Pappas also cited a hypothetical case of a Prince George’s County resident who may live across the street from a D.C. clinic that can have difficulties using their Maryland Medicaid to pay for HIV-related services in Washington as an example of the need for a more regional approach to fighting the epidemic. He also pointed to an estimate that treatment for a person with HIV costs $400,000 over the course of their lifetime—and the epidemic adds $1 million to D.C.’s long-term health care expenditures each day.
“Investment now will save huge amounts of money in the future,” said Pappas, referring to regional investment to combat HIV. “We can do better with the dollars we have if we coordinated better.”
McAuliffe: School boards should make ‘own decisions’ on trans students policy
Former Va. governor debated Republican challenger on Thursday
Terry McAuliffe on Thursday hotly debated Republican challenger Glenn Youngkin at the Appalachian School of Law in southwestern Virginia on a variety of issues that include vaccine mandates, economic development, abortion access and policing. The former Virginia governor’s support for a law that protects transgender students, however, seemed less clear.
When the moderator asked if local school boards should be allowed to reject Virginia Department of Education “model policies” developed as part of a state law passed last year to protect trans and non-binary students from discrimination, McAuliffe said school boards “should be making their own decisions.”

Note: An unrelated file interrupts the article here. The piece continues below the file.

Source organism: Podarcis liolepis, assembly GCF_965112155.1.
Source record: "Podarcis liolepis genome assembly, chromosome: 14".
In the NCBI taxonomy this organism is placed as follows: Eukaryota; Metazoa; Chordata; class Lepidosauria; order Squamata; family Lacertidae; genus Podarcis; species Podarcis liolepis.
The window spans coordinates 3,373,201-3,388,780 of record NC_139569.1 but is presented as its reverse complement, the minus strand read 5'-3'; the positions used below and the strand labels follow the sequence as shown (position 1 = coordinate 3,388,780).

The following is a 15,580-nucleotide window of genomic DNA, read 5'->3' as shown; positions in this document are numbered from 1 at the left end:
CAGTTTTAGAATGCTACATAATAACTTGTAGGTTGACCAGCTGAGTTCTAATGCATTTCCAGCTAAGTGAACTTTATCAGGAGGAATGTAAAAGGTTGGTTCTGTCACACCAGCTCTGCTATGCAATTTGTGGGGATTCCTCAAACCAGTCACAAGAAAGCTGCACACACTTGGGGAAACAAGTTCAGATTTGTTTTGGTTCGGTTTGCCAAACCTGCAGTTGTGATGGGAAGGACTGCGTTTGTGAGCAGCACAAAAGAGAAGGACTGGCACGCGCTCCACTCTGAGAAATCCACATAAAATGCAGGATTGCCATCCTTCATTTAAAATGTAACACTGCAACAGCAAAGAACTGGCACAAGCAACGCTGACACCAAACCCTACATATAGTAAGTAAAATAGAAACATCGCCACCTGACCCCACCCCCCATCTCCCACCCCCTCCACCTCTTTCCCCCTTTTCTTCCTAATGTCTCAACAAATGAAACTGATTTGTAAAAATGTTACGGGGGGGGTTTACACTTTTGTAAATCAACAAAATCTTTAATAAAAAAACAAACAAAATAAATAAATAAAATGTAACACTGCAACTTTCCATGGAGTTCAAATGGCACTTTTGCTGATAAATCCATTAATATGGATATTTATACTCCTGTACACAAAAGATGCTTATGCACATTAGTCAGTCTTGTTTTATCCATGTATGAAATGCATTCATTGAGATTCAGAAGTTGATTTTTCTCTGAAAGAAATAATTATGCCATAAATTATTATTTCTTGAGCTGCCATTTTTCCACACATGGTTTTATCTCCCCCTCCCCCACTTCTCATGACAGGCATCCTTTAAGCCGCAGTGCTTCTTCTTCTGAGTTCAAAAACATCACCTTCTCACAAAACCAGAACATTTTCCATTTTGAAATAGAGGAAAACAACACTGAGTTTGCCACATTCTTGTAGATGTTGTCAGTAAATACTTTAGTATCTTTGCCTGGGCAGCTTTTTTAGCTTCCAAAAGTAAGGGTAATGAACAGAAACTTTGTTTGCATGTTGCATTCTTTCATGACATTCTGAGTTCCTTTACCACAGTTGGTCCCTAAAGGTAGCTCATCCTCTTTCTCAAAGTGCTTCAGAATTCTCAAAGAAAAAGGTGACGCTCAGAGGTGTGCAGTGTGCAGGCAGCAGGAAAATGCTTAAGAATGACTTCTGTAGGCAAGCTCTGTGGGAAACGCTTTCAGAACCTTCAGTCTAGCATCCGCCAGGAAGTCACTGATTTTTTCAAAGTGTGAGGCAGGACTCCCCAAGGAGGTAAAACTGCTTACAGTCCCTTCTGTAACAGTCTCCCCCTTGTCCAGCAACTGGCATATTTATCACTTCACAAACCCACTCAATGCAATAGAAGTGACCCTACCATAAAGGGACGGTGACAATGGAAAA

This soft support for the law that Gov. Ralph Northam signed is in contrast to the Human Rights Campaign’s endorsement this week for his work as governor that includes signing an executive order prohibiting discrimination against LGBTQ state employees and vetoing anti-LGBTQ bills.
HRC called out Youngkin, a former business executive and vocal Trump supporter, for “anti-LGBTQ and transphobic language” during his campaign. (HRC in 2019 named the Carlyle Group, the private equity company that Youngkin previously ran, as a “Best Place to Work for LGBTQ Equality” in its annual Corporate Equality Index.)
“Once again, we are proud to have achieved a perfect score on the @HRC’s Corporate Equality Index. We know there is much work to be done and look forward to continuing the progress for our LGBTQ colleagues.” – Carlyle Co-CEOs, Kewsong Lee & Glenn Youngkin https://t.co/lwm53kZiKY pic.twitter.com/xatLs2WmOk
— The Carlyle Group (@OneCarlyle) March 28, 2019
Younkin has supported Tanner Cross, a Loudoun County elementary school teacher who was suspended in June after he spoke against the Virginia Department of Education policy known as Policy 8040. The Virginia Supreme Court last month supported Cross’ reinstatement on First Amendment grounds.